Monday, February 14, 2011

Apple #507: Worcestershire Sauce

I love the Worcestershire sauce.  I add it to ground beef when I'm making chili or -- most especially deliciously -- your basic hamburgers.  It's tangy and salty and zippy and nothing else tastes quite like it.  I like it so much, in fact, that I think I don't add it to enough things.  What else is good with Worcestershire sauce?

My other main question is, I'm pretty sure it comes from India, so why the British name?  I mean, other than the fact that the Brits co-opted lots of things in their colonial days, and this is probably just one more of those things.  Maybe a better way to ask the question is, what would it be called if we called it by its Indian name?

Lea & Perrin's. "The original."
(Photo from Bon Appetit)

  • First of all, yes, the recipe originally comes from India.  Legend has it that a guy named Lord Marcus Sandys was Governor of Bengal for a while, and then in 1835, he came back to England.  Specifically he returned to the city of Worcester, where he was from.
  • He had a recipe that he brought with him from India, and he went to the local chemists and asked them to make it for him.  Back then, chemists did all kinds of stuff, from preparing medicines and powders to making ketchups and things like that.  These particular chemists were named John Lea and William Perrins.
  • So Lea & Perrins mixed up the recipe for Lord Sandys, except that when they tasted it, it was terrible.  One source says that it was so "fiery" it almost blew their heads of.  So they left it in its barrel in the basement.  They forgot about it down there until they found it again several months later, during spring cleaning.  They tasted it again and discovered it had matured to a delicious flavor.
  • They bought the recipe from Lord Sandys and began making it themselves.  By 1838 they were selling it to their customers, and thus was Lea & Perrins Worcestershire Sauce born.
  • So goes the story that gets repeated quite often.  However, there are flaws with this tale. First of all, a Lord Marcus Sandys didn't exactly exist. There was an Arthur Marcus Cecil Sandys, but he wasn't in India and he wasn't old enough to be in India in the 1830s.
  • A perhaps more accurate version of the tale is that a novelist named Mrs. Grey was visiting the Sandys' home when Lady Sandys (which is inexplicably prounced "Sands," by the way) said she wished she could get some good curry powder.  Mrs. Grey said she had an excellent recipe at home, which she'd gotten from her Uncle Charles, who was a Chief Justice in India.  
  • Lady Sandys took the recipe to Lea & Perrins, they frowned at it and said they'd have to work to find all the ingredients to make the powder, but they'd do their best. But after they made the powder, they thought it was inedible. (Some accounts conflict about whether they actually delivered any of it to Lady Sandys or not.)  They tried it in a solution, to make a sauce, but still no good.  So they stowed it in the basement, forgot about it, then rediscovered it months later.  Upon this later tasting, voila, delicious.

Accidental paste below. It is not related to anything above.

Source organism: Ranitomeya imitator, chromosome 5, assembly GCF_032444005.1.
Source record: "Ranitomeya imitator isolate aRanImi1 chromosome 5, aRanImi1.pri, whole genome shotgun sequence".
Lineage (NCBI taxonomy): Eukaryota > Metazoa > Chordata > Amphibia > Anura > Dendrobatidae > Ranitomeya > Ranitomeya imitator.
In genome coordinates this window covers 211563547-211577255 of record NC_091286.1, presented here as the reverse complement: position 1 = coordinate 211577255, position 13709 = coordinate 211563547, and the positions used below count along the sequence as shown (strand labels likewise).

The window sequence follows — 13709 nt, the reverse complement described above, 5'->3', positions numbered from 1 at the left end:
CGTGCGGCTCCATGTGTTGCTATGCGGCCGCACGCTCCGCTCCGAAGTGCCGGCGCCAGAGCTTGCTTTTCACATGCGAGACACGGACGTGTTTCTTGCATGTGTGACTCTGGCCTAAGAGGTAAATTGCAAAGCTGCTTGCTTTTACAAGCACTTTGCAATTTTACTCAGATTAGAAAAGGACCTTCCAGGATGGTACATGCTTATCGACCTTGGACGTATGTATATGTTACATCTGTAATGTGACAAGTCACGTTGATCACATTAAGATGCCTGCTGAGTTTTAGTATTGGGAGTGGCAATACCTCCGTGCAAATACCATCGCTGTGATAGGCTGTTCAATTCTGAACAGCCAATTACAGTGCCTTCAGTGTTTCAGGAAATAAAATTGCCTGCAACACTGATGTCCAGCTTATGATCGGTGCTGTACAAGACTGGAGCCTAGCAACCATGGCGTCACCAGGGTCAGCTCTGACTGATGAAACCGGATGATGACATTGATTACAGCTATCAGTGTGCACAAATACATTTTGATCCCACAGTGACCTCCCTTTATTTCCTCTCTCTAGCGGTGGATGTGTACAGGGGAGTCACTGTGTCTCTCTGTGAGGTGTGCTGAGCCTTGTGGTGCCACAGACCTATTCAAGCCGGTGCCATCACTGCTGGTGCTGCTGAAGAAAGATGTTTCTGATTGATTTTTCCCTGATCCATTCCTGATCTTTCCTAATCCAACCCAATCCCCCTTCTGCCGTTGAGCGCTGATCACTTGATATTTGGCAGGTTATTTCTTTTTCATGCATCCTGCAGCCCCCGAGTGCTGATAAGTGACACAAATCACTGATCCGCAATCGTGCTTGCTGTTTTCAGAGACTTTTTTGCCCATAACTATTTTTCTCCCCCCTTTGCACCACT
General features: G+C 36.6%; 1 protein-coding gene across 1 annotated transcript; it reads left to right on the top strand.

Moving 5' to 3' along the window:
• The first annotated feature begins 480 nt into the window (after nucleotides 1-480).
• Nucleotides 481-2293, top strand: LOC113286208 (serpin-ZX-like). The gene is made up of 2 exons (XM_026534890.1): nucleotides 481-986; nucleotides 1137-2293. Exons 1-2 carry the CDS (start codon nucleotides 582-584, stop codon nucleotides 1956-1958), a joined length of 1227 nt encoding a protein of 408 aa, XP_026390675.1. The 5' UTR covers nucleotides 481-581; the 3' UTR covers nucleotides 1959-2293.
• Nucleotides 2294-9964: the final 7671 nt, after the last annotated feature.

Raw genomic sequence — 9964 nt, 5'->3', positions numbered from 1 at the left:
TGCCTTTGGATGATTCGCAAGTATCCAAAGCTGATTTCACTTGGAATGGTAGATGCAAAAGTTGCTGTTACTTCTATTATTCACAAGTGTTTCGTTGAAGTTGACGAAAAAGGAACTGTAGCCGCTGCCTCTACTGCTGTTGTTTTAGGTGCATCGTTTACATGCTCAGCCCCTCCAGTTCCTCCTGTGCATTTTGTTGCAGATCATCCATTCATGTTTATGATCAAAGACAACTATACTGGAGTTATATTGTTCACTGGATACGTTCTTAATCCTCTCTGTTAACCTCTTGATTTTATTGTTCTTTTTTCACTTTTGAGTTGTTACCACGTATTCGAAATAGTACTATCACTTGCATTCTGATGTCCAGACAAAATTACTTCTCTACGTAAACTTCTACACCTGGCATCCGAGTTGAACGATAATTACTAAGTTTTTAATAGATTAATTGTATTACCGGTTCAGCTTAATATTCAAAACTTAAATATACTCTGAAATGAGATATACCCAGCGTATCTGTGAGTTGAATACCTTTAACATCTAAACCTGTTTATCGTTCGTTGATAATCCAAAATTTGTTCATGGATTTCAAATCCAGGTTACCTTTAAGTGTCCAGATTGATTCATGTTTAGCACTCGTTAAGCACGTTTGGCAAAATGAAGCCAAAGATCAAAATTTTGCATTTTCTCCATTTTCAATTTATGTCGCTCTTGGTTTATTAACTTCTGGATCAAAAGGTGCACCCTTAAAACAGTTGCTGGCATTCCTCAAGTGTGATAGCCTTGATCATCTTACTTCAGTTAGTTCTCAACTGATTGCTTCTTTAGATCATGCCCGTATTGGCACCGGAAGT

For those of you who've never tried it, this is what it looks like poured out. Think of it as a condiment, or a flavoring that you'd add to a dish to make it more tasty.
(Photo from the BBC)

So What's in It?
  • Anchovies. This ingredient is farthest down the list on the label, but it's probably the most important. The anchovies are actually fermented -- the reason why the sauce tasted good only after a few months -- and it's the fermentation that provides that magical taste of umami. The anchovies also put Worcestershire sauce in a very long line of fish sauces that come from all over Asia and which were also made as long ago as in ancient Rome. Which, furthermore, makes Worcestershire sauce a very close relative of ketchup.
  •  Tamarind. This is the next most important ingredient. Tamarind is a fruit which has the highest amount of sugar content of all fruits, but it's also got a lot of acid. So all by itself it has that eternally seductive sweet/sour thing going on.  If you've had phad thai, you've tasted tamarind.  And some phad thai recipes, anchovies, too.  Again, it's that fish sauce thing.

Tamarind are the squishy-looking dark fruits that grow inside long, bumpy seed pods.  The fruit gets smashed up, the seeds within it extracted, and the pulp gets used in the sauce. It has kind of a jelly-like consistency.
(Photo from knoxnews)

  • Vinegar and salt.  I put these two things together because this combination is what ferments the anchovies.  The salt cures the fish and keeps it immune to things that would try to make it rot, while the vinegar provides the kind of bath in with the fish eventually liquefies and gets juicy and flavorful.  In other words, it's brine.